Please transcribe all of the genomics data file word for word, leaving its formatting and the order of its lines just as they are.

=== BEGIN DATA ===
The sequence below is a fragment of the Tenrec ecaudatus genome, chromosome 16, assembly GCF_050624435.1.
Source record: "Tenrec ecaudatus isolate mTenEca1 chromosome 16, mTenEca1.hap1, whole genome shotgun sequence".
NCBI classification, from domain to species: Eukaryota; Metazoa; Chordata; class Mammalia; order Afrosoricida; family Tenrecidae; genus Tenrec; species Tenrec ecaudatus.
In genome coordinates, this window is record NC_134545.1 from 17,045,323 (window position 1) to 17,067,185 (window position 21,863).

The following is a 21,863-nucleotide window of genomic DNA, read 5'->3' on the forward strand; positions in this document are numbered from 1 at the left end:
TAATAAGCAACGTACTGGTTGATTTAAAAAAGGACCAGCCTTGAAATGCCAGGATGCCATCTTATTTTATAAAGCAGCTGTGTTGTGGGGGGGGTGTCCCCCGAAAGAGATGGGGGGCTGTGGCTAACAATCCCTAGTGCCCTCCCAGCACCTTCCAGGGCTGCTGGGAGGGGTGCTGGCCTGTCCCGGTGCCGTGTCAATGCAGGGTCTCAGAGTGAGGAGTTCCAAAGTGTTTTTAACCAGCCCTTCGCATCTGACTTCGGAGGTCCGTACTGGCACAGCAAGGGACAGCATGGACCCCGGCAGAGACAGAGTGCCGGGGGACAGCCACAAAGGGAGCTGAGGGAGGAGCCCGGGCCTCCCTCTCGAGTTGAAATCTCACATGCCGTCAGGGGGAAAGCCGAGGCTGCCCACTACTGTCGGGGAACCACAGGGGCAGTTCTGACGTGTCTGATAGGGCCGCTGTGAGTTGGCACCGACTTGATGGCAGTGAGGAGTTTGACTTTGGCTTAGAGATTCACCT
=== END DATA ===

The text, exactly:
The sequence below is a fragment of the Tenrec ecaudatus genome, chromosome 16, assembly GCF_050624435.1.
Source record: "Tenrec ecaudatus isolate mTenEca1 chromosome 16, mTenEca1.hap1, whole genome shotgun sequence".
NCBI classification, from domain to species: Eukaryota; Metazoa; Chordata; class Mammalia; order Afrosoricida; family Tenrecidae; genus Tenrec; species Tenrec ecaudatus.
In genome coordinates, this window is record NC_134545.1 from 17,045,323 (window position 1) to 17,067,185 (window position 21,863).

The following is a 21,863-nucleotide window of genomic DNA, read 5'->3' on the forward strand; positions in this document are numbered from 1 at the left end:
TAATAAGCAACGTACTGGTTGATTTAAAAAAGGACCAGCCTTGAAATGCCAGGATGCCATCTTATTTTATAAAGCAGCTGTGTTGTGGGGGGGGTGTCCCCCGAAAGAGATGGGGGGCTGTGGCTAACAATCCCTAGTGCCCTCCCAGCACCTTCCAGGGCTGCTGGGAGGGGTGCTGGCCTGTCCCGGTGCCGTGTCAATGCAGGGTCTCAGAGTGAGGAGTTCCAAAGTGTTTTTAACCAGCCCTTCGCATCTGACTTCGGAGGTCCGTACTGGCACAGCAAGGGACAGCATGGACCCCGGCAGAGACAGAGTGCCGGGGGACAGCCACAAAGGGAGCTGAGGGAGGAGCCCGGGCCTCCCTCTCGAGTTGAAATCTCACATGCCGTCAGGGGGAAAGCCGAGGCTGCCCACTACTGTCGGGGAACCACAGGGGCAGTTCTGACGTGTCTGATAGGGCCGCTGTGAGTTGGCACCGACTTGATGGCAGTGAGGAGTTTGACTTTGGCTTAGAGATTCACCT